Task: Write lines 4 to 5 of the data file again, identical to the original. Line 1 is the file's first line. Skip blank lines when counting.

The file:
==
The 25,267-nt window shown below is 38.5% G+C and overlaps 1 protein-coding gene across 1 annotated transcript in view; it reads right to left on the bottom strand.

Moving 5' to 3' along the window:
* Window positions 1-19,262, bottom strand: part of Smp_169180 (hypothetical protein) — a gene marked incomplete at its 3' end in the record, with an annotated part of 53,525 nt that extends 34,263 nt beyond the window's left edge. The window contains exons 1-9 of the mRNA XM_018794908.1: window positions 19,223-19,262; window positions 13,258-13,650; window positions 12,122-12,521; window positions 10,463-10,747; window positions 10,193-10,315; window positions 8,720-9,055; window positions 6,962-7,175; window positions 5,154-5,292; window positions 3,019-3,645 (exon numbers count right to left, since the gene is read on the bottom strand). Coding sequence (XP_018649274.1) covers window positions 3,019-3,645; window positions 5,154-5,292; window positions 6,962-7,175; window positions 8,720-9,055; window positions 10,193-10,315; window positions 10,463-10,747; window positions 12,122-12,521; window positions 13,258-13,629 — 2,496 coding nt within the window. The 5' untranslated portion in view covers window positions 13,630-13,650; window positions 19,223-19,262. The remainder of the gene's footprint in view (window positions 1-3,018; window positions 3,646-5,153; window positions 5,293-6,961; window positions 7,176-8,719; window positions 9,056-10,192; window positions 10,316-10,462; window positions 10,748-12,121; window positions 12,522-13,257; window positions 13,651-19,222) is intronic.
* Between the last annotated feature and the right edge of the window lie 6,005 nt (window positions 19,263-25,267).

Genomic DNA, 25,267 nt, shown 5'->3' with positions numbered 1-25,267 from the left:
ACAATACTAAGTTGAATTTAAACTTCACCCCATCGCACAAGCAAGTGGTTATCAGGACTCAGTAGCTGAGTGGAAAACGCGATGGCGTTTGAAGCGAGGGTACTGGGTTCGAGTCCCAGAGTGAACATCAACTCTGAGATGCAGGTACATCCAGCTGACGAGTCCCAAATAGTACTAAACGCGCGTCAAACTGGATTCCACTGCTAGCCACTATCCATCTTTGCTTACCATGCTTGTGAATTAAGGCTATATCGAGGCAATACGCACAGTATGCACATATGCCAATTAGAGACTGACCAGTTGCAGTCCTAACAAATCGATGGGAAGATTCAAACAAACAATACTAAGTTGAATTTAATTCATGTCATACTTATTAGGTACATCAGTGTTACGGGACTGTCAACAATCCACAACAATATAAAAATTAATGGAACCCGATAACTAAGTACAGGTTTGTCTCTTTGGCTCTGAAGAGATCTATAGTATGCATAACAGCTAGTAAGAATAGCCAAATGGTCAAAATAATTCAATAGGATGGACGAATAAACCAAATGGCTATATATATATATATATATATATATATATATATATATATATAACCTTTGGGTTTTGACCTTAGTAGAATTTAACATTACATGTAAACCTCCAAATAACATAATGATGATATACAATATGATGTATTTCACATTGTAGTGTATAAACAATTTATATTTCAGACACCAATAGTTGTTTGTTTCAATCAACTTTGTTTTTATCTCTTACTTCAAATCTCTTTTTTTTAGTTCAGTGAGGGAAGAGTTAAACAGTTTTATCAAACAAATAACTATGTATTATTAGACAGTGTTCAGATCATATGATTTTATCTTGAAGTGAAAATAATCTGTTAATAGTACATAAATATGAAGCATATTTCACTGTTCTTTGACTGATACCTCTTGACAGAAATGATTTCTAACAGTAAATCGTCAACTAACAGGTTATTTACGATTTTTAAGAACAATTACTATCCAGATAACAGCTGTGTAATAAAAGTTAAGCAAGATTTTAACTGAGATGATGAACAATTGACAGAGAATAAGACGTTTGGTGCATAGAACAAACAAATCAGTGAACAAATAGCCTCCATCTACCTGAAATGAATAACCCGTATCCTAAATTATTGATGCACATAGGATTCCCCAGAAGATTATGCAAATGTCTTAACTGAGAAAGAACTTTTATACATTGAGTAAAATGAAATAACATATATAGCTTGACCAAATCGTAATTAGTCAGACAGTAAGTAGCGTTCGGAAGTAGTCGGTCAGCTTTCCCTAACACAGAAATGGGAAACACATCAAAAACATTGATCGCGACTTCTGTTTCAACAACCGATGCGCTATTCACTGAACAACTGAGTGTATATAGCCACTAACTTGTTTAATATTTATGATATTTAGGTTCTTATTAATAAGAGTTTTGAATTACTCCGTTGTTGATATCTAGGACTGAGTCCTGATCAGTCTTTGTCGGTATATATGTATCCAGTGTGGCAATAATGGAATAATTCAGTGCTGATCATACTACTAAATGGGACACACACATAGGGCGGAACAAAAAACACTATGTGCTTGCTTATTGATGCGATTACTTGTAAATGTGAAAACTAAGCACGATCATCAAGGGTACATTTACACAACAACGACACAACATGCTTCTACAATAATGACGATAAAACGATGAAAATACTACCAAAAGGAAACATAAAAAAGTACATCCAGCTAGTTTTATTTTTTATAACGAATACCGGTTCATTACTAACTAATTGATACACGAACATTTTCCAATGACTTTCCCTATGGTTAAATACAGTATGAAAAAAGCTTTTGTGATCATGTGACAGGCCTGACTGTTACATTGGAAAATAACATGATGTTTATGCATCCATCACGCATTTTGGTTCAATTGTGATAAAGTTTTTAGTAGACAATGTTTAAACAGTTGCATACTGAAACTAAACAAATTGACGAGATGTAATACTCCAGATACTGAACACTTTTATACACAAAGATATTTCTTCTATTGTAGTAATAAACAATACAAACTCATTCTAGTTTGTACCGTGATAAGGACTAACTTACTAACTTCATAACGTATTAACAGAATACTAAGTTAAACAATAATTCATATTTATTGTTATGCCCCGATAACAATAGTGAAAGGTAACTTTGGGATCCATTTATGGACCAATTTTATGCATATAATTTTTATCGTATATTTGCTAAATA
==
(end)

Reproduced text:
* Between the last annotated feature and the right edge of the window lie 6,005 nt (window positions 19,263-25,267).

Genomic DNA, 25,267 nt, shown 5'->3' with positions numbered 1-25,267 from the left: